To the extent that protections and plans have been put in place since Katrina, recent events have shown them to be inadequate or misguided. Life and death in the immediate aftermath of a crisis most often depends on the preparedness, performance and decision making of the individuals on the scene.

It is hard for any of us to know how we would act under such terrible pressure.

But we have the luxury to prepare and resolve how we would want to make the decision

Five Days at Memorial is a masterful and compelling piece of journalism though not a comfortable reading experience given its subject matter. It was tough going at times because of the sheer weight of information – I became quickly lost in a fog of names of doctors and patients and the finer points of the responsibilities of each federal agency – but the desire to want to know what happened and why kept me reading.  The reviewer for the Star Tribune in Minnesota exactly captured my reaction when he described it as “an important book that will make your blood boil no matter which side of the issue you support”

End Notes

Five Days at Memorial by Sheri Fink was published in the UK by Atlantic Books in 2013


What do you need to know about me? 1. I'm from Wales which is one of the countries in the UK and must never be confused with England. 2. My life has always revolved around the written and spoken word. I worked as a journalist for nine years then in international corporate communications 3. My tastes in books are eclectic. I love realism and hate science fiction and science fantasy. 4. I am trying to broaden my reading horizons geographically by reading more books in translation

18 thoughts on “Five Days at Memorial by Sheri Fink: A Storm of Ethical Questions

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  • This looks like a super interesting book. I’m especially intrigued by your review because I recently started working at a medical center in a hurricane-threatened area. The thought of what those people had to go through scares me to death.

    • Given your chosen field, this will resonate more with you than many other people. I just hope that your medical centre is better equipped to deal with the weather conditions

  • Great review! I also really enjoyed this book and was impressed by the author’s thorough research and even tone.

    • She certainly put her heart and soul into the research. I thought there were a few loose ends that could have been tied up – like what happened to the CFO who based himself in the part of the building where there was still some power and cool air but never thought to share that with the poor staff suffering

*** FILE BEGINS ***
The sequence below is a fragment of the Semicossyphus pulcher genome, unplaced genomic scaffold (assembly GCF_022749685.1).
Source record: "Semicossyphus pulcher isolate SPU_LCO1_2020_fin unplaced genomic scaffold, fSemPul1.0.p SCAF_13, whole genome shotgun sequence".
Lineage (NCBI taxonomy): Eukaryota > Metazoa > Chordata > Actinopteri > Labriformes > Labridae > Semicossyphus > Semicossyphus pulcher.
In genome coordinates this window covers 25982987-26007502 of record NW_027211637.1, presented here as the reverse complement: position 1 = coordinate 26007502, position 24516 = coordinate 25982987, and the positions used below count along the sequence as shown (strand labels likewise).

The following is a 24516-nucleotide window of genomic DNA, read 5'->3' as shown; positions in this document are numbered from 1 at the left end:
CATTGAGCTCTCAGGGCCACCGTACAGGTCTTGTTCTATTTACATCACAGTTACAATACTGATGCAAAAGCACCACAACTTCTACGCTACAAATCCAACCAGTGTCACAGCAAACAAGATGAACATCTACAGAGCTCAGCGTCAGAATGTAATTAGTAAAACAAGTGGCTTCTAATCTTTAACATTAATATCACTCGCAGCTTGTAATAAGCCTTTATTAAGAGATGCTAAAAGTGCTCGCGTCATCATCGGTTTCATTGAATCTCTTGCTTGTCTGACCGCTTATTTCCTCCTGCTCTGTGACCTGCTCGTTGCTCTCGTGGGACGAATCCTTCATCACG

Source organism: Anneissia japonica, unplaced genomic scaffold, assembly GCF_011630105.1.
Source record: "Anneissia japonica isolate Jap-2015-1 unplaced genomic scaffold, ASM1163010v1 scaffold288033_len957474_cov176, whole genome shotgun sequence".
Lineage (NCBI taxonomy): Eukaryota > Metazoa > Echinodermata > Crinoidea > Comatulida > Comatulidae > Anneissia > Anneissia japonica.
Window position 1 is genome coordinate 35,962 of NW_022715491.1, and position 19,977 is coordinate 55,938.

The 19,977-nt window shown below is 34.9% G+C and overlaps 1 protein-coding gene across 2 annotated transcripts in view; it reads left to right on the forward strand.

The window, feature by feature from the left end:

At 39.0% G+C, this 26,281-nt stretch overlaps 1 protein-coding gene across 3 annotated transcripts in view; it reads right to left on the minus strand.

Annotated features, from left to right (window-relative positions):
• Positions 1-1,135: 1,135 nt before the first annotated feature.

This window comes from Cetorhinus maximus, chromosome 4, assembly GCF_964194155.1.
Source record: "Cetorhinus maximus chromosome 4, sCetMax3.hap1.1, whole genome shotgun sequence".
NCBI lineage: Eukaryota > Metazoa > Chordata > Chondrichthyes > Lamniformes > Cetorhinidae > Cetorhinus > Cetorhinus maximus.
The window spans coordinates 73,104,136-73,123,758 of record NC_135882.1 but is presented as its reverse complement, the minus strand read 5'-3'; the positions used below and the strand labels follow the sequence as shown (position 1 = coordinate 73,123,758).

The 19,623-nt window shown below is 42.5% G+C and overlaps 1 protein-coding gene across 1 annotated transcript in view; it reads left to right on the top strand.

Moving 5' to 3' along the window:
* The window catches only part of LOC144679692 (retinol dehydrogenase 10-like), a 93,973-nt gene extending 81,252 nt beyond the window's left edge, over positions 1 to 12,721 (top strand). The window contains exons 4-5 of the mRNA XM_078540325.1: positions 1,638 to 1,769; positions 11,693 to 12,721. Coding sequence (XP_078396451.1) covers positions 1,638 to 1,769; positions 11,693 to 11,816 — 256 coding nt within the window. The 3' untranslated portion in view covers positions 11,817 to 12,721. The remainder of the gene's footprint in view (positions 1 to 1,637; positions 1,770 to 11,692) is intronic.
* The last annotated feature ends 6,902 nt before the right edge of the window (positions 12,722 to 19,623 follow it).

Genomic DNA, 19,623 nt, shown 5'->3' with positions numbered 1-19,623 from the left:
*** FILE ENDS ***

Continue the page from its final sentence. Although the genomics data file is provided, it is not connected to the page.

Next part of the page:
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  • I’ve heard of this book, and of Fink, and I’d love to read it. Thanks for a thorough and insightful review.

    • there was just too much to cover with this book (it was 500 pages long)

  • My goodness I had no idea of this story . This book sounds like a fascinating, powerful piece of journalism.

    • I hadn’t been aware of it either Ali until I saw that Sunday Times article but even that didnt truly reveal how complex the issues were. I know its made me wonder what would happen in this country if we had a major disaster…..

  • This sounds like an extraordinary read. Making decisions on the ground is never easy and I can only imagine that people do what they think is right at the time, but to have that come back and bite you when it’s likely you’ve saved so many lives because of your actions seems a little unbelievable. But maybe I need to read the book to come up with my own conclusions. Thanks for bringing it to my attention; I love longform journalism like this.

    • It did restore my faith that there are still old school journalists around despite all the superficial stuff we see so much of in our media. One of the things that still perplexes me is that they were giving these injections on the day which saw the largest number of helicopters and boats – so rescue for everyone was possible….

  • Wow, it’s interesting how they spend two years trying to convict doctors and nurses, but as another blogger pointed out in her review of Missoula, another investigative journalism work, rapists don’t typically make it to a court room.

    • there was apparently a very strong feeling in the community that the staff should not be prosecuted. Some other medical experts including the local coroner and a few senior doctors who worked at Memorial felt otherwise…..

      • So it was medical people against medical people. Huh. This sounds like a tough read. Thanks for sharing! I’d never heard about this story.